Inapproximability Results for Guarding Polygons and Terrains
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Past research on art gallery problems has concentrated almost exclusively on bounds on the numbers of guards needed in the worst case in various settings. On the complexity side, fewer results are available. For instance, it has long been known that placing a smallest number of guards for a given input polygon is NP -hard. In this paper we initiate the study of the approximability of several types of art gallery problems.
Motivated by a practical problem, we study the approximation properties of the three art gallery problems VERTEX GUARD, EDGE GUARD, and POINT GUARD. We prove that if the input polygon has no holes, there is a constant δ >0 such that no polynomial time algorithm can achieve an approximation ratio of 1+δ , for each of these guard problems. We obtain these results by proposing gap-preserving reductions from 5-OCCURRENCE-MAX-3-SAT.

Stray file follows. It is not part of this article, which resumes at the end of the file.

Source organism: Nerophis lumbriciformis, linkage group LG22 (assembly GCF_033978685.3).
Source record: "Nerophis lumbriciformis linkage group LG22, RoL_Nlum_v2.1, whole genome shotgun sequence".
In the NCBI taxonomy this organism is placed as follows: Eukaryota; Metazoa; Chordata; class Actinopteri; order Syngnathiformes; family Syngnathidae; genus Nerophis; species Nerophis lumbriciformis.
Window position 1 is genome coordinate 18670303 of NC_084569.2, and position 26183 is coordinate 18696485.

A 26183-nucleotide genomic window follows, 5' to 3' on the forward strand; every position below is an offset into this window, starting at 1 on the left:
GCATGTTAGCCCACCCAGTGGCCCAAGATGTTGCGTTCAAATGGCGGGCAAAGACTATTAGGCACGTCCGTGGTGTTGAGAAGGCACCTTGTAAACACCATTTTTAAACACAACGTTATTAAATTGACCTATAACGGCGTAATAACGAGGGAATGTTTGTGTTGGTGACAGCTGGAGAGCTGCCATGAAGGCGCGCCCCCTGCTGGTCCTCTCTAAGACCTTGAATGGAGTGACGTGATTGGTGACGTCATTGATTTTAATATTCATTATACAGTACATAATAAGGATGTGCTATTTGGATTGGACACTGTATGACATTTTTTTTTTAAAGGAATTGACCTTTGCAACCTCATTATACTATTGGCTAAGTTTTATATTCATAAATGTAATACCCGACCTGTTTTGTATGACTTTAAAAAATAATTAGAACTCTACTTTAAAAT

We also prove that if the input polygons are allowed to contain holes, then these problems cannot be approximated by a polynomial time algorithm with ratio ((1-ɛ)/12) \ln n for any ɛ > 0 , unless NP \subseteq TIME(nO(log log n)) , where n is the number of vertices of the input polygon. We obtain these results by proposing gap-preserving reductions from the SET COVER problem.
We show that this inapproximability for the POINT GUARD problem for polygons with holes carries over to the problem of covering a 2.5-dimensional terrain with a minimum number of guards that are placed at a certain fixed height above the terrain. The same holds if the guards may be placed on the terrain itself.
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